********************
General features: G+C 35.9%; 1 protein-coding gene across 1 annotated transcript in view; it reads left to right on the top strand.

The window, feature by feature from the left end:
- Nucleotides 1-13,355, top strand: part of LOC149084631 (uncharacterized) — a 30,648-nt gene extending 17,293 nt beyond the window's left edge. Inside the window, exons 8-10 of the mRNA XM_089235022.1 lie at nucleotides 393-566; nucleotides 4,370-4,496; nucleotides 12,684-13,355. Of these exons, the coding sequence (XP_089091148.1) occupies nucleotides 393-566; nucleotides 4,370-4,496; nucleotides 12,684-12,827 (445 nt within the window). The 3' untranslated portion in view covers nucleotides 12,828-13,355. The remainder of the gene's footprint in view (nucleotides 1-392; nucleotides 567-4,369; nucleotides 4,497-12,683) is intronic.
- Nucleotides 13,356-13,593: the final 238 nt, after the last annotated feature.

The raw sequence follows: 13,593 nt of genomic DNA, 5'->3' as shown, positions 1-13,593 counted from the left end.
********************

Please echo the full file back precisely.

General features: G+C 35.9%; 1 protein-coding gene across 1 annotated transcript in view; it reads left to right on the top strand.

The window, feature by feature from the left end:
- Nucleotides 1-13,355, top strand: part of LOC149084631 (uncharacterized) — a 30,648-nt gene extending 17,293 nt beyond the window's left edge. Inside the window, exons 8-10 of the mRNA XM_089235022.1 lie at nucleotides 393-566; nucleotides 4,370-4,496; nucleotides 12,684-13,355. Of these exons, the coding sequence (XP_089091148.1) occupies nucleotides 393-566; nucleotides 4,370-4,496; nucleotides 12,684-12,827 (445 nt within the window). The 3' untranslated portion in view covers nucleotides 12,828-13,355. The remainder of the gene's footprint in view (nucleotides 1-392; nucleotides 567-4,369; nucleotides 4,497-12,683) is intronic.
- Nucleotides 13,356-13,593: the final 238 nt, after the last annotated feature.

The raw sequence follows: 13,593 nt of genomic DNA, 5'->3' as shown, positions 1-13,593 counted from the left end.